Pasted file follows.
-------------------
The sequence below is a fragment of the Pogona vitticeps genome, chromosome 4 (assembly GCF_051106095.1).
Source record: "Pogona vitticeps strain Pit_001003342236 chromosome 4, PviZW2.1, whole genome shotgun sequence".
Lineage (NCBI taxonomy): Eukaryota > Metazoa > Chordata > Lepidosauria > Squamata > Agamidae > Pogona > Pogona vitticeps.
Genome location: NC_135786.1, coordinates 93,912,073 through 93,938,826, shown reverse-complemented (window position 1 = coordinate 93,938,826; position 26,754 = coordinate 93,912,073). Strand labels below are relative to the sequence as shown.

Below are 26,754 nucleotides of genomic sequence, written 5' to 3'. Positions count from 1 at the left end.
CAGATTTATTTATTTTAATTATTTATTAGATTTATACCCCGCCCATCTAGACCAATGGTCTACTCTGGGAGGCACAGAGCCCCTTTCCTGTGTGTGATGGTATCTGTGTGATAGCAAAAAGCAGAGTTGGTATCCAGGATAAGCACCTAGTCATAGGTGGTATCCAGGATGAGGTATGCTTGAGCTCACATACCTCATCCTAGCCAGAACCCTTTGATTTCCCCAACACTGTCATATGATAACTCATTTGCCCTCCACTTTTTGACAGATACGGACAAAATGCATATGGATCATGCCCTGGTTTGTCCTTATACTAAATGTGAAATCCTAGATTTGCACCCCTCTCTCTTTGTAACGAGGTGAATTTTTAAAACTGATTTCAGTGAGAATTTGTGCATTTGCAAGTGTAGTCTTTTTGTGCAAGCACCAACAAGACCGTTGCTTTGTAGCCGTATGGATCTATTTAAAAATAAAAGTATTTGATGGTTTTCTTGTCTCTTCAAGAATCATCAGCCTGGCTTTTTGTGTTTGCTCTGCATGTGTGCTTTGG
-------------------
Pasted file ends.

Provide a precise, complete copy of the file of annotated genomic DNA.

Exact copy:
The sequence below is a fragment of the Pogona vitticeps genome, chromosome 4 (assembly GCF_051106095.1).
Source record: "Pogona vitticeps strain Pit_001003342236 chromosome 4, PviZW2.1, whole genome shotgun sequence".
Lineage (NCBI taxonomy): Eukaryota > Metazoa > Chordata > Lepidosauria > Squamata > Agamidae > Pogona > Pogona vitticeps.
Genome location: NC_135786.1, coordinates 93,912,073 through 93,938,826, shown reverse-complemented (window position 1 = coordinate 93,938,826; position 26,754 = coordinate 93,912,073). Strand labels below are relative to the sequence as shown.

Below are 26,754 nucleotides of genomic sequence, written 5' to 3'. Positions count from 1 at the left end.
CAGATTTATTTATTTTAATTATTTATTAGATTTATACCCCGCCCATCTAGACCAATGGTCTACTCTGGGAGGCACAGAGCCCCTTTCCTGTGTGTGATGGTATCTGTGTGATAGCAAAAAGCAGAGTTGGTATCCAGGATAAGCACCTAGTCATAGGTGGTATCCAGGATGAGGTATGCTTGAGCTCACATACCTCATCCTAGCCAGAACCCTTTGATTTCCCCAACACTGTCATATGATAACTCATTTGCCCTCCACTTTTTGACAGATACGGACAAAATGCATATGGATCATGCCCTGGTTTGTCCTTATACTAAATGTGAAATCCTAGATTTGCACCCCTCTCTCTTTGTAACGAGGTGAATTTTTAAAACTGATTTCAGTGAGAATTTGTGCATTTGCAAGTGTAGTCTTTTTGTGCAAGCACCAACAAGACCGTTGCTTTGTAGCCGTATGGATCTATTTAAAAATAAAAGTATTTGATGGTTTTCTTGTCTCTTCAAGAATCATCAGCCTGGCTTTTTGTGTTTGCTCTGCATGTGTGCTTTGG